DAVID PINSKY and his Rhythm Kings
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DAVID PINSKY and his Rhythm Kings

Band Blues Singer/Songwriter


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This band has not uploaded any videos



"Ashland's legacy of great blues lives on"

Musicians Tom Stamper and David Pinsky have performed, jammed and recorded with some of the top blues artists in the nation.

By Laurie Heuston
Mail Tribune
May 25, 2007
One night sometime in 1983 at a renowned night spot in Ashland, a blues guitarist named Clarence Brown asked a local musician — who also happened to be the club's owner — to sit in on a performance. David Pinsky left his post as bartender and stepped up to the stage to accompany "Gatemouth" Brown on harmonica. After the song was over, Brown turned to Pinsky and said, "Hey, you pretty good."
"Those are the things you live for," Pinsky says.
Who: The Royal Blues Band
When: 8:30 p.m. Mondays
Where: Alex's Plaza Restaurant, 35 N. Main St., Ashland
Cover: Free
Call: 482-8818
Pinsky co-owned the Brooklyn from 1980 to 1985, a venue noted for great players such as Brown, Robert Cray, Albert Collins, Canned Heat, John Hammond Jr. and Floyd Dixon.
Those heady days when a litany of fine blues musicians stopped in to jam at the Brooklyn and other clubs in Ashland may be gone, but theirlegacy lives on.
Today, the Royal Blues Band, featuring Pinsky on rhythm guitar and harmonica, Tom Stamper on drums, Bob Di Chiro on bass and Michael Vannice on piano, presents original and classic blues every Monday night at Alex's Restaurant on the Plaza.
"The bands that came through here were great," Stamper recalls. "Ashland has always attracted fine musicians because of the quality of performers that live here."
Blues, jazz and rock musicians made regular stops in Ashland to perform at clubs like the Brooklyn, Jazmin's and the Vintage Inn on their way to gigs up and down the West Coast.
"We got a quick reputation as a good place to play," Pinsky says. "We'd feed them, put them up for the night and pay them decently."
Stamper arrived in Ashland from San Francisco in 1987. He's performed in concert halls across the country with artists such as The Klezmorim, Elvin Bishop and Luther Tucker. He performed with Nancy King when she opened for Ray Charles at the Britt Festivals, and he has been featured on many recording projects, including a 2003 CD recorded by the BluesDusters, a local band featuring John Hauschild and Leonard Griffie.
Stamper and longtime friend Pinsky have worked together many times over the years. Pinsky's band, The Rhythm Kings, featured Stamper on drums occasionally and opened shows for headliners such as Elvin Bishop, Maria Muldaur, Leon Russell, Tower of Power and B.B. King at local and regional music festivals during the 1990s.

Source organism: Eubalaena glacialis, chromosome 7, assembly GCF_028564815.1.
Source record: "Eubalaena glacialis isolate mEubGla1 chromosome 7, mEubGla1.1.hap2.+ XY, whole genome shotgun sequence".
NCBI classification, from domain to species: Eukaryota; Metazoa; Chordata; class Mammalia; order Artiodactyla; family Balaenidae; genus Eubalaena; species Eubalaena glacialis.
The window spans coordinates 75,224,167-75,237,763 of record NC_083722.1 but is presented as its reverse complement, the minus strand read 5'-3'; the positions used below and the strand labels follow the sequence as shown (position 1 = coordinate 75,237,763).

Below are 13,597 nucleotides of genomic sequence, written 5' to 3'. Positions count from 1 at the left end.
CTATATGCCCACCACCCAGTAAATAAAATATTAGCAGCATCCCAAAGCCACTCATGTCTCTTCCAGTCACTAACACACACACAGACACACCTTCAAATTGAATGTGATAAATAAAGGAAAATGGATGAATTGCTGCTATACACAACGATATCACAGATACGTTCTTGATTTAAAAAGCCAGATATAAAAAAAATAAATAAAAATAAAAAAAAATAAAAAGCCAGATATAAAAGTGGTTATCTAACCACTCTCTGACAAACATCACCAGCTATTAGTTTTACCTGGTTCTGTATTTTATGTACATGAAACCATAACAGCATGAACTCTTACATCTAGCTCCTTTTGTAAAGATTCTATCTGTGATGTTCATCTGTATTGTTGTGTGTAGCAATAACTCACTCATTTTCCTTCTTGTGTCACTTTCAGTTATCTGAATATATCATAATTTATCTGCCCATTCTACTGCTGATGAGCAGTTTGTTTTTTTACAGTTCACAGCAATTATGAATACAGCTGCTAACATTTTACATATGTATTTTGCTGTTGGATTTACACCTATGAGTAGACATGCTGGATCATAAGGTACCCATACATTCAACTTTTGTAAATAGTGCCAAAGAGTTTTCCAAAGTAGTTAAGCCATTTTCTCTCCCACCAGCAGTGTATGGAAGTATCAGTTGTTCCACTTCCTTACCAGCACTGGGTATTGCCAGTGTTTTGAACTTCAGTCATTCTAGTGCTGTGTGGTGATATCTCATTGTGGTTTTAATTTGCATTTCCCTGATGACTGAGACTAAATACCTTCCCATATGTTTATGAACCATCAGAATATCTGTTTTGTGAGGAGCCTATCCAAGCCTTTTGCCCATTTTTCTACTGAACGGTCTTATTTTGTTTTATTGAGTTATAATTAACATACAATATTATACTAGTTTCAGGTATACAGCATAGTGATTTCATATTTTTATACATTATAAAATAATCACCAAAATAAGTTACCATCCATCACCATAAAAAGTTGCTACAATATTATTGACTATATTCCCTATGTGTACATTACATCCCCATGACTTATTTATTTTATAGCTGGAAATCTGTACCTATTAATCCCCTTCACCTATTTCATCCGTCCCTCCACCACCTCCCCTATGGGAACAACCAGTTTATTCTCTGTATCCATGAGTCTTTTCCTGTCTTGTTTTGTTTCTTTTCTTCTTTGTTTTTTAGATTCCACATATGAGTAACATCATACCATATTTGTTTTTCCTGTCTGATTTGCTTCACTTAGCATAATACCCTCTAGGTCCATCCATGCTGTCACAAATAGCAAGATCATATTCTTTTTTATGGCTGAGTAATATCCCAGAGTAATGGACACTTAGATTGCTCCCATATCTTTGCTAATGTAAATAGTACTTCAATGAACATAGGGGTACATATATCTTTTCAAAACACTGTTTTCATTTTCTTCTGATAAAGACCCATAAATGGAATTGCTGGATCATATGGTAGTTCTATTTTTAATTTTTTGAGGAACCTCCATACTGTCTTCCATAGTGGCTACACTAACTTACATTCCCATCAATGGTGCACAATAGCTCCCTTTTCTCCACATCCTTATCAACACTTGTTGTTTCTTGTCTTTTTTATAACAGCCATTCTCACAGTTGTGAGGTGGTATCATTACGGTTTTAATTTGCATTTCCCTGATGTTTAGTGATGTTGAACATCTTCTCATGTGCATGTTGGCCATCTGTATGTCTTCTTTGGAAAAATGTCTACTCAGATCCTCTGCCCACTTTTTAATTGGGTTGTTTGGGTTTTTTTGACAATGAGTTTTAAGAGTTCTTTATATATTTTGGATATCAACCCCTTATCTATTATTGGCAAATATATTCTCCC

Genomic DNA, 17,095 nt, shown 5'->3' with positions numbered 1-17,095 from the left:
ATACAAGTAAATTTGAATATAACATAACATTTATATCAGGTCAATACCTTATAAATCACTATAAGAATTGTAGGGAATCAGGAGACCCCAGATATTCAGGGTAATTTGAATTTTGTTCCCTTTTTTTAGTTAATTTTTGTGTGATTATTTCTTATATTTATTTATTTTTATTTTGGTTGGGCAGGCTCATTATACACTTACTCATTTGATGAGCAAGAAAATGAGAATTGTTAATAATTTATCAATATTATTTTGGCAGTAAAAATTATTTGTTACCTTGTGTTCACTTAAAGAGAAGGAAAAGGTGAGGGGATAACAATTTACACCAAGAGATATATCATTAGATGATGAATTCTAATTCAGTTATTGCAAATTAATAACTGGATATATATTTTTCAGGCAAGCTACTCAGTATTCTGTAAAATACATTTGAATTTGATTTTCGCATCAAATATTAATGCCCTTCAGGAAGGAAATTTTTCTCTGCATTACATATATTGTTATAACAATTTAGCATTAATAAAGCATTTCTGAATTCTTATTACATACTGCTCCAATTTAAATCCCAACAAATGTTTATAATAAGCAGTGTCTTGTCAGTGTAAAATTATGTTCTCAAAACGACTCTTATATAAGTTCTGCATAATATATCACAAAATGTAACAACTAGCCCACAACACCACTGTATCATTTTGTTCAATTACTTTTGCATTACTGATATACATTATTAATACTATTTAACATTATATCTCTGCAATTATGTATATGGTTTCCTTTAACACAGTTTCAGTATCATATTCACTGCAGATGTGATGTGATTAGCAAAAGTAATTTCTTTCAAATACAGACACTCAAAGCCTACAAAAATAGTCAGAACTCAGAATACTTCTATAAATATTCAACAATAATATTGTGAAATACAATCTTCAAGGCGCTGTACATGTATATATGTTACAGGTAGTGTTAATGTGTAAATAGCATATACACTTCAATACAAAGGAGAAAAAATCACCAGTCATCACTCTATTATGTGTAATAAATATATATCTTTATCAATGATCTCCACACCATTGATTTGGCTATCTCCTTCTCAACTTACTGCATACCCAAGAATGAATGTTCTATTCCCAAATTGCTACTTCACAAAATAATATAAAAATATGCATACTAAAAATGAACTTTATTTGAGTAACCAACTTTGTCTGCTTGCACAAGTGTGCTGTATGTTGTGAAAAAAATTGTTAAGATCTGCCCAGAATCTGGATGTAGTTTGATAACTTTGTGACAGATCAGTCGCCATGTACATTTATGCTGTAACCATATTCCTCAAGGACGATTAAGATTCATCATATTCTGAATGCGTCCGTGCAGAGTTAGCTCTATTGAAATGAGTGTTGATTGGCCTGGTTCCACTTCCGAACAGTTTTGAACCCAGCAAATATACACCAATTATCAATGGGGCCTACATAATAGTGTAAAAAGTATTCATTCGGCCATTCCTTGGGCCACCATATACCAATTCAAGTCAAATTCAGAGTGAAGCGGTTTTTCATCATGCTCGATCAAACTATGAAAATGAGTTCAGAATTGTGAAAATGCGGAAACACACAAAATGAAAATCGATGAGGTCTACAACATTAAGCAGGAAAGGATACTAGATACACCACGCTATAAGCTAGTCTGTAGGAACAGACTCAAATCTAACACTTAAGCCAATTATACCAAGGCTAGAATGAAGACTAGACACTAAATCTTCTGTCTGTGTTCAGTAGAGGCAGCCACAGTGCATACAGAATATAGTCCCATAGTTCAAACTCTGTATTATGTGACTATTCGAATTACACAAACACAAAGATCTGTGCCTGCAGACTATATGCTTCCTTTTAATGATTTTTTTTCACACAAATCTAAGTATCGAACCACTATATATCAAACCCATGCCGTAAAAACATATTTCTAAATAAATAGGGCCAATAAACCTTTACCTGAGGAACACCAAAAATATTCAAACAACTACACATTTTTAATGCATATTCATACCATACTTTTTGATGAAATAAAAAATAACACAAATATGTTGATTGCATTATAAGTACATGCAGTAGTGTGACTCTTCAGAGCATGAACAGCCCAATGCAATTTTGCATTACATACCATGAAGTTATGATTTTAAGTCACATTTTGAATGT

The Rhythm Kings have four albums to their credit. Check out the music at therhythmkingsonline.com.
Pinsky grew up in Brooklyn, N.Y., and he began studying music at Juilliard when he was 7. First he played trumpet, then he learned piano and guitar. He moved to Ashland via Los Angeles in 1973.
"The music scene was already set when I moved here," Pinsky says. "It was an arts community full of talented people."
Setting the standards for blues, Pinsky and his partners booked new artists such as Cray, Curtis Salgado, Paul deLay, Los Lobos and Little Charlie and the Nightcats. Pinsky's own house band opened shows for many of the bands and jammed with the best of them.
Who were the favorites?
"Anyone with the last name King," Pinsky laughs.
The Royal Blues Band's members share similar professional experiences of performing with some of the greatest blues artists in the country.
"It's more like an invitational jam session," Stamper says. "We get Gene Galien from Grants Pass who plays guitar and has worked with Buddy Epson, Barbara Mandrell, Ida Lupino and Tex Williams.
Other players include guitarist Mark Adams who played with Nick Gravenites, a Chicago-born composer who wrote "Born In Chicago" and "Buried Alive In The Blues," Stamper says. Stamper played drums on Adams' 2001 CD "Country Boy," and he played in a band with him during high school in San Francisco. The CD is available at the Music Coop in Ashland.
"You never know who is going to stop in," Stamper says. "Everyone's been playing professionally for about 25 years."
Other players include lead and rhythm guitarist Joe Diehl of AnnieMac and Soul Food, Gary Halliburton on piano and, of course, Vannice is of the Robert Cray Band's fame.
Venues for live music have been scarce in Ashland since clubs like the Brooklyn closed.
"We're keeping it alive," Stamper says. "And no small thanks goes to Charles and Quinn Tobey of Alex's. They've hung in there to provide live music in Ashland at no cover charge."
The Tobeys hired Stamper's band, the BluesDusters, about a year ago as a house band to perform on Monday nights at the restaurant. That group evolved into the Royal Blues Band.
"We're seasoned blues veterans," Stamper says. "What's happening now is part of the whole scene and the lifestyle we have here."